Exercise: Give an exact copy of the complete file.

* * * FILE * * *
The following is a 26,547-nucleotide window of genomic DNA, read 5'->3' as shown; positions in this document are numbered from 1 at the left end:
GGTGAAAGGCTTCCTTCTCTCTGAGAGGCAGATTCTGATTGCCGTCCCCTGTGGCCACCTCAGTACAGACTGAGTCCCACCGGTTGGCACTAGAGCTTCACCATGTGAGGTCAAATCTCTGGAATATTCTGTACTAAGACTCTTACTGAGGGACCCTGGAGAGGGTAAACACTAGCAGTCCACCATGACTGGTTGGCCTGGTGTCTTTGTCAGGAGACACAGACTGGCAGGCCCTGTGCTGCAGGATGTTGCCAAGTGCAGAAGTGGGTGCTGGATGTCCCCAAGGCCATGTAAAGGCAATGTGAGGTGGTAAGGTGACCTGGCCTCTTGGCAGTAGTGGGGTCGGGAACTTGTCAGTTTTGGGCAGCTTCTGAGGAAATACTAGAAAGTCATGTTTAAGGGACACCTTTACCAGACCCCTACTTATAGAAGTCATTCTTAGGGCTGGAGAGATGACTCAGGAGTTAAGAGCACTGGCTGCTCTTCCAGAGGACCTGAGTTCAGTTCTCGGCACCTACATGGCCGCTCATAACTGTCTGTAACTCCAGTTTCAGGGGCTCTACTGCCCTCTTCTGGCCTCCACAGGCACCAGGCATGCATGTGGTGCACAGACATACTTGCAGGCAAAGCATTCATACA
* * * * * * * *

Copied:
The following is a 26,547-nucleotide window of genomic DNA, read 5'->3' as shown; positions in this document are numbered from 1 at the left end:
GGTGAAAGGCTTCCTTCTCTCTGAGAGGCAGATTCTGATTGCCGTCCCCTGTGGCCACCTCAGTACAGACTGAGTCCCACCGGTTGGCACTAGAGCTTCACCATGTGAGGTCAAATCTCTGGAATATTCTGTACTAAGACTCTTACTGAGGGACCCTGGAGAGGGTAAACACTAGCAGTCCACCATGACTGGTTGGCCTGGTGTCTTTGTCAGGAGACACAGACTGGCAGGCCCTGTGCTGCAGGATGTTGCCAAGTGCAGAAGTGGGTGCTGGATGTCCCCAAGGCCATGTAAAGGCAATGTGAGGTGGTAAGGTGACCTGGCCTCTTGGCAGTAGTGGGGTCGGGAACTTGTCAGTTTTGGGCAGCTTCTGAGGAAATACTAGAAAGTCATGTTTAAGGGACACCTTTACCAGACCCCTACTTATAGAAGTCATTCTTAGGGCTGGAGAGATGACTCAGGAGTTAAGAGCACTGGCTGCTCTTCCAGAGGACCTGAGTTCAGTTCTCGGCACCTACATGGCCGCTCATAACTGTCTGTAACTCCAGTTTCAGGGGCTCTACTGCCCTCTTCTGGCCTCCACAGGCACCAGGCATGCATGTGGTGCACAGACATACTTGCAGGCAAAGCATTCATACA